Before plunging into the abyss of charts, levels, figures, indicators and other ways of constructing a price chart, it is necessary to clearly understand the main parameters of the analyzed chart – its display type and timeframe.
Most often, the movie shows traders’ terminals with a graph in the form of a line:
This way of displaying changes in a two-dimensional plane is familiar from school, but from the point of view of stock trading, it is imperfect and uninformative.
And here’s why. Firstly, it is important to understand that a point on the chart is the price of an asset for a certain period of time (timeframe), and since thousands of transactions are made every second in the world, a point on a 5-minute chart is unlikely to show us the entire history of price movement for these 5 minutes.
To make it even clearer what we are talking about, consider the illustration.
Here, as you can see, the history of price changes in one hour is shown. It is clearly seen that during this period, the price from the Open level reached its maximum value (High), minimum (Low) and closed at Close. This display option is called a Japanese candle.
This is another example, this time the most popular and used by professionals, of displaying a chart – a candlestick chart:
We see that on such a chart, candlesticks are colored in 2 different colors. These are bullish and bearish candles. The difference between them is only that the closing price (close) of bullish candles is higher than the opening price (open), and bearish ones – on the contrary. This should be understood in such a way that, in general, over the selected period (timeframe), the price has changed in the direction of increase (decrease).
It is also commonly interpreted as the power of bulls or bears – two irrepressible opponents and permanent symbols of stock trading. To understand where prices are moving in one direction or another, it is enough to remember how these animals attack: bull – he throws his prey with his horns from the bottom up, and the bear, on the contrary, knocks down the prey with a powerful paw from top to bottom, to the ground. Thus, the price moves either up or down, well, or at the onset of equilibrium – to the side, without leaving the channel.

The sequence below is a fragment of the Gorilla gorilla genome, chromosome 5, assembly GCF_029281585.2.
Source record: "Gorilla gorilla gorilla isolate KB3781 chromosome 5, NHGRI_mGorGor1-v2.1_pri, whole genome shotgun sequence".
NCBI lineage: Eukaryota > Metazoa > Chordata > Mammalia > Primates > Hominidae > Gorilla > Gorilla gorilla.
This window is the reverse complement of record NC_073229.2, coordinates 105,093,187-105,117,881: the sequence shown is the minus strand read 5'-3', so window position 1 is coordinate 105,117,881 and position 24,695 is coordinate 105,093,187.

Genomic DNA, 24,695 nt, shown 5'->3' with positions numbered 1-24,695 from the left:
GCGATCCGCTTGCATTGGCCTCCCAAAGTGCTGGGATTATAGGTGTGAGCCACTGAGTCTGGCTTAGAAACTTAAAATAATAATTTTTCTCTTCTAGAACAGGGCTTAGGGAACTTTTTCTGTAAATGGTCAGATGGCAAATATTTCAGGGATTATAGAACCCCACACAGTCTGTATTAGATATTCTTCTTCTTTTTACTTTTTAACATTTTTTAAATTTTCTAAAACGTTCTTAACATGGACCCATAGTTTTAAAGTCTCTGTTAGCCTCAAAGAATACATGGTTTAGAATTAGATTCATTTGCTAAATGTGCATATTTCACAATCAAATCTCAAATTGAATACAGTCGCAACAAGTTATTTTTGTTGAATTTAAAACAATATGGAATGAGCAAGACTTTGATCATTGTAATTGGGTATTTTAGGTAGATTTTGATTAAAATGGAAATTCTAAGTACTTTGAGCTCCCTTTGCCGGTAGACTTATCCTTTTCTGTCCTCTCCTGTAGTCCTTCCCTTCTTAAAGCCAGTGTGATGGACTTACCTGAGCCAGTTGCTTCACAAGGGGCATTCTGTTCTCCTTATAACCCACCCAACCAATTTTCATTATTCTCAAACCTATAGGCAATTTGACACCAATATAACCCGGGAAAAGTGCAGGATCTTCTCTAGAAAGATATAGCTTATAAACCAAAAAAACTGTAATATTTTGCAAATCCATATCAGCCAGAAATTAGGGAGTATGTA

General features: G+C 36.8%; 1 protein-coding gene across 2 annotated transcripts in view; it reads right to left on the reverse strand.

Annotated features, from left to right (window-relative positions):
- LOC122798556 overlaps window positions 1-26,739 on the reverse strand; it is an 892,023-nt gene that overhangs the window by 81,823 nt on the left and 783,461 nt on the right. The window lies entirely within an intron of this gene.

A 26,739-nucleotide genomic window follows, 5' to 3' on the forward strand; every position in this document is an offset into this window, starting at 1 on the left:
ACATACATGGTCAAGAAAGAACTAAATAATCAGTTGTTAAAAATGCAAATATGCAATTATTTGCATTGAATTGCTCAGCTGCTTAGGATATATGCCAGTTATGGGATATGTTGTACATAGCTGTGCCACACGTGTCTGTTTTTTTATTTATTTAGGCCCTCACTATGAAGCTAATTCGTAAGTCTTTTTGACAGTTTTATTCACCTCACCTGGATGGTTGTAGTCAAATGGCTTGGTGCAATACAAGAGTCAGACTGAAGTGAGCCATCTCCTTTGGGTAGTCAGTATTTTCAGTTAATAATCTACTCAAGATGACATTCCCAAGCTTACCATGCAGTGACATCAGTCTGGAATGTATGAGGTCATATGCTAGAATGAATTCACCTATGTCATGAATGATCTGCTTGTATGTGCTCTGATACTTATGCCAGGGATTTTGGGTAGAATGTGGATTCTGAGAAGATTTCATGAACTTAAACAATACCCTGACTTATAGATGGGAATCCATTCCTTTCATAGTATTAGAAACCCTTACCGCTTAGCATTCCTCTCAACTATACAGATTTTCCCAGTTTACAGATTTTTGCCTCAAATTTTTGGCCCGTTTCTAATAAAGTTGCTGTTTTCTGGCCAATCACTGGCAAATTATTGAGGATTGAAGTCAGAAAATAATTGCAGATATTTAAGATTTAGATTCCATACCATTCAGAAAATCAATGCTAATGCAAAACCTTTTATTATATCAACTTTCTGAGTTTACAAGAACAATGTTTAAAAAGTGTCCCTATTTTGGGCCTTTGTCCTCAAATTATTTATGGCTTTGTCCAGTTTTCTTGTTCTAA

Historically, observing the formation of the chart, experts have learned to identify combinations of such candlesticks (figures, patterns), after which the situation developed the same way: after some the trend persisted (continuation figures), and after others it changed (reversal figures).
Analyzing such a chart, a trader understands that he no longer sees the average price, as on a linear chart, but the whole picture as a whole:
And this, mind you, without auxiliary tools!
Candle analysis is a topic as ancient and deep as the whole history of the glorious people of Japan. You can read more about this in the article “Candle analysis”.
There is another common type of chart display – in the form of bars:
On such a chart, 4 prices are also displayed in each element (bar) at the same time, as in the variant with Japanese candlesticks, but visually, according to many, this is not attractive enough. If Japanese candles have an almost 500-year history, then bars were invented in America at the beginning of the last century. It should be noted that it is as informative as candles, but its graphical implementation makes it difficult to perceive.
Which of these chart options to choose for analysis is up to you, it’s a matter of everyone’s taste, the main thing is that the result in profit is positive!